The Australian Ugliness
Book titles do not come much more provocative than The Australian Ugliness, the caustic polemic penned by the architect Robin Boyd which was published in 1960. Boyd took aim at the unsightliness of post-war Australian suburban design, and what he described as its vulgar featurism: the gauche decorations, brick veneers and fussy stylistic embellishments that disfigured cul-de-sacs across the land.
Among Boyd's targets was the Sydney Harbour Bridge, at that time the most celebrated structure in the land. Its stone pylons at either end were a featurist monstrosity, Boyd believed, because they were structurally superfluous. "[I]ts design is a spectacular example of Featurist irrationality," he observed.
Boyd's opus work came on the heels of Barry Humphries' great comic invention Dame Edna Everage, who poked at the social pretensions of suburban housewives. It was also published four years in advance of Donald Horne's The Lucky Country, with its wider critique of post-war Australia. As Peter Conrad, the Australian-born Oxford academic has noted Boyd "belonged to the first generation of intellectuals for whom the denunciation of Australia counted as an urgent patriotic duty".
To mark the 50th anniversary of its publication, a new edition has just hit the shelves. So does it still have resonance?
To begin with, much of what Boyd wrote about the mediocrity of urban design might seem particularly germane as planners and architects consider how to accommodate Australia's growing population. In the McMansions which are proliferating on the outskirts of the major cities many might see modern-day manifestations of the Australian ugliness.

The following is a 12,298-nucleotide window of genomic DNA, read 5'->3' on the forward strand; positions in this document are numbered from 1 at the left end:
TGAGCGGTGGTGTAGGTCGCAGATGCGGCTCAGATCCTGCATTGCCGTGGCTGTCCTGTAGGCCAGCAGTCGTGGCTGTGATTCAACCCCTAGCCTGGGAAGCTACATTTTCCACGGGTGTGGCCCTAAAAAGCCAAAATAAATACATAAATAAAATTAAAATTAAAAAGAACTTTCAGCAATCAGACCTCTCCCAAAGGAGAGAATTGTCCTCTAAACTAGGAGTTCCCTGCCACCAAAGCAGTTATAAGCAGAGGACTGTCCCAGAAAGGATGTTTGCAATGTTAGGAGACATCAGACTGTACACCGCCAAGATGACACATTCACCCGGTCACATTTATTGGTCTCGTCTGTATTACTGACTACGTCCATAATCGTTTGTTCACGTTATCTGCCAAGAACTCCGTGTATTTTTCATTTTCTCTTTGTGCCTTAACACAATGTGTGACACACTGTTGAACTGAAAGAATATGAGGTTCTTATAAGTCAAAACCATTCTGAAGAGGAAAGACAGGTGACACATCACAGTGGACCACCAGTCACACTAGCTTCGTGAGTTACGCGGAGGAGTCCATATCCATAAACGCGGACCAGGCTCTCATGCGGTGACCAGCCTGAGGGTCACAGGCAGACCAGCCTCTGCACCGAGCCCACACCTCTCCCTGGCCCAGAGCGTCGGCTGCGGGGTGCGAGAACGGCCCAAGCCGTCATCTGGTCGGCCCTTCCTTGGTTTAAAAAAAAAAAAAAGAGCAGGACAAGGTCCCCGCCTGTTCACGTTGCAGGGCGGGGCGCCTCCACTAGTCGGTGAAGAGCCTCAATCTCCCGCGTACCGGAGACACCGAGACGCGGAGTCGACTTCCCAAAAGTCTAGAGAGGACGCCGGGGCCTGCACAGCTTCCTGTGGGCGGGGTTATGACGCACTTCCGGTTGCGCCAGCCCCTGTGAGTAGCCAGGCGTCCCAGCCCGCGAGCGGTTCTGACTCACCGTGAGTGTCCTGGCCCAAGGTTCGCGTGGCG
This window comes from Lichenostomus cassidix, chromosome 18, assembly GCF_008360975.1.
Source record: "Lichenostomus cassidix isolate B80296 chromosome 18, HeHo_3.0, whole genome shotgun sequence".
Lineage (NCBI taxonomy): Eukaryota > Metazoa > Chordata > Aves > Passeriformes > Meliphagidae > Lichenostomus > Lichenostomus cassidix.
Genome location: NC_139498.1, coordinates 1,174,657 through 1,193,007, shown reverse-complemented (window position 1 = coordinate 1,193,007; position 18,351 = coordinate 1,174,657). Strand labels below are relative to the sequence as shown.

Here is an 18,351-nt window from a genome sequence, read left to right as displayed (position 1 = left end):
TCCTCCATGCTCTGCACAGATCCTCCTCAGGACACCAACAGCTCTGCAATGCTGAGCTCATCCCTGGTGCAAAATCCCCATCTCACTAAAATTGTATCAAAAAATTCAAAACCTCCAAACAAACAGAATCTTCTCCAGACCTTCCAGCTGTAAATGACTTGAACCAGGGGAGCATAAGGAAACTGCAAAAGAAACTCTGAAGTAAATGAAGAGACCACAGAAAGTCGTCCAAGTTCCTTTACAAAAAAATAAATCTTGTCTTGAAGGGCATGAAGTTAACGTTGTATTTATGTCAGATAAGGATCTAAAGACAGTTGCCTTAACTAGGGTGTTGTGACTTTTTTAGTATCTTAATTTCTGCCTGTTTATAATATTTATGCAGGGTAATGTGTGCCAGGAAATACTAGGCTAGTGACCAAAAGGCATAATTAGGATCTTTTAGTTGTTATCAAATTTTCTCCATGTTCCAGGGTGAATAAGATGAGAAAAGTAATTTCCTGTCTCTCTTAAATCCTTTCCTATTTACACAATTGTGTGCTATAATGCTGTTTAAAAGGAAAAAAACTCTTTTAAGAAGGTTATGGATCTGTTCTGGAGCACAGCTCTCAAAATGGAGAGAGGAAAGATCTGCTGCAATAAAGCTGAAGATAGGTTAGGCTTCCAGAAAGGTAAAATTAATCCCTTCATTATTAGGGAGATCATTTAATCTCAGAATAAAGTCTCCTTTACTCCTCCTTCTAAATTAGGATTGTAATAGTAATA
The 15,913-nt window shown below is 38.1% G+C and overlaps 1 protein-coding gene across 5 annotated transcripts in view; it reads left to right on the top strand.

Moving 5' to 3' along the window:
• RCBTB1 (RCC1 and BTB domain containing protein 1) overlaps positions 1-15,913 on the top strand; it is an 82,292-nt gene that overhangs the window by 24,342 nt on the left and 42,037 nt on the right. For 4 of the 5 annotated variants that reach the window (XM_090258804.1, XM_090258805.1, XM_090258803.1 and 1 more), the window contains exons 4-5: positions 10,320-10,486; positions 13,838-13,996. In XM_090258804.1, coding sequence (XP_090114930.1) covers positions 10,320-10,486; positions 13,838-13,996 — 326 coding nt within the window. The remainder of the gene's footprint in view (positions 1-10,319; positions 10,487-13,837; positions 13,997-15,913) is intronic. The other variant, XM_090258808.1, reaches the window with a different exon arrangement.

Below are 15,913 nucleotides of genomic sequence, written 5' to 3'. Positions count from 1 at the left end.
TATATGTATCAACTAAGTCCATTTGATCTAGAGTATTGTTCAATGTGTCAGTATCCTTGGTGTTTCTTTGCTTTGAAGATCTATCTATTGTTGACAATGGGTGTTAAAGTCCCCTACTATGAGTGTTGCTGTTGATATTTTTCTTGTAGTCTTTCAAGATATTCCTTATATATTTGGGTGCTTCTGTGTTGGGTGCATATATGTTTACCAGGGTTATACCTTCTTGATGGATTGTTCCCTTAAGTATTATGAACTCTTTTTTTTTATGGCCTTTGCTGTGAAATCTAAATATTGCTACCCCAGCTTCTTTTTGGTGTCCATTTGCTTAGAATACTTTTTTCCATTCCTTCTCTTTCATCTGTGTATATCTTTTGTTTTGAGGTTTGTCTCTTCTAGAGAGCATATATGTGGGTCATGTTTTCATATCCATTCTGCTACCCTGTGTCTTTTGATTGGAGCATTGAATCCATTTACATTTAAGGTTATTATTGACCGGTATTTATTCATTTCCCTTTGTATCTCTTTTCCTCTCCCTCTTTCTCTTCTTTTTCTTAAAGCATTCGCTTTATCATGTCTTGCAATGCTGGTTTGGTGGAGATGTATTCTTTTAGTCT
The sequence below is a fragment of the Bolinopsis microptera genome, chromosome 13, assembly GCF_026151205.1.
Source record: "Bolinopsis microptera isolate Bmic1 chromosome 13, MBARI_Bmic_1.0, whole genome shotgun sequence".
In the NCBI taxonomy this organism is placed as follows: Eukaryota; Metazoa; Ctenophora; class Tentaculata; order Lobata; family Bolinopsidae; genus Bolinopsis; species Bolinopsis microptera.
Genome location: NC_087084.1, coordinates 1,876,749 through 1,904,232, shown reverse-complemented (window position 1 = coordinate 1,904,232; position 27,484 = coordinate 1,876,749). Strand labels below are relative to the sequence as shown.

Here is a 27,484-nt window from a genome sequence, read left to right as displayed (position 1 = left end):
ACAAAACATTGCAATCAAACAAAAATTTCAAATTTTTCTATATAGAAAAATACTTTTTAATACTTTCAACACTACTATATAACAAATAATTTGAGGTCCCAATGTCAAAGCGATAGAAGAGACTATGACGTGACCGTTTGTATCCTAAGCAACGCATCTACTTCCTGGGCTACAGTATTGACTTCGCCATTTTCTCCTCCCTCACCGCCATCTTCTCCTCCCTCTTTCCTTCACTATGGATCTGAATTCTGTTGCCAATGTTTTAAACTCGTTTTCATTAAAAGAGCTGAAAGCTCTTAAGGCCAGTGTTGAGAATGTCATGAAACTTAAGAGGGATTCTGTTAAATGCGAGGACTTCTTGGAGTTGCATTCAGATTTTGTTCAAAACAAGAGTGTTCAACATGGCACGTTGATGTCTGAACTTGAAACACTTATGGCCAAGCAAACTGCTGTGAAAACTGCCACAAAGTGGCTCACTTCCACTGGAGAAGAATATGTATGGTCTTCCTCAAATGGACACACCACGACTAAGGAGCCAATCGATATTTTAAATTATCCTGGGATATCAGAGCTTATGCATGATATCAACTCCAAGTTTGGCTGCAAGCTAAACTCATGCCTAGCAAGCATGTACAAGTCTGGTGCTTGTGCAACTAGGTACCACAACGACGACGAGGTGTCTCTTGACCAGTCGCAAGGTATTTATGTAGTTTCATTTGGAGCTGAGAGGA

But re-reading an old copy that I found in a second-hand book shop not so long ago, I was most intrigued by Boyd's observations on his fellow Australians. In a chapter called Anglophiles and Austericans, he speaks about "the pervasive ambivalence of the national character".
"Here also are vitality, energy, strength and optimism in one's own ability, yet indolence, carelessness, the 'she'll do, mate' attitude to the job to be done. Here is insistence on the freedom of the individual, yet resigned acceptance of social restrictions and censorship narrower than in almost any other democratic country in the world. Here is love of justice and devotion to law and order, yet the persistent habit of crowds to stone the umpire and trip the policeman in the course of duty.....
"The Australian is forcefully loquacious, until the moment of expressing any emotion. He is aggressively committed to equality and equal opportunity for all men, except for black Australians. He has high assurance in anything he does combined with a gnawing lack of confidence in anything he thinks."
It is a statement of stunning banality to say that massive changes have overtaken Australia since Boyd's book was first published, socially, economically, racially, culturally and architecturally. But 50 years on, does The Australian Ugliness still echo? Writing the forward to the new edition, the author Christos Tsiolkas is in no doubt: "He got us. He still gets us."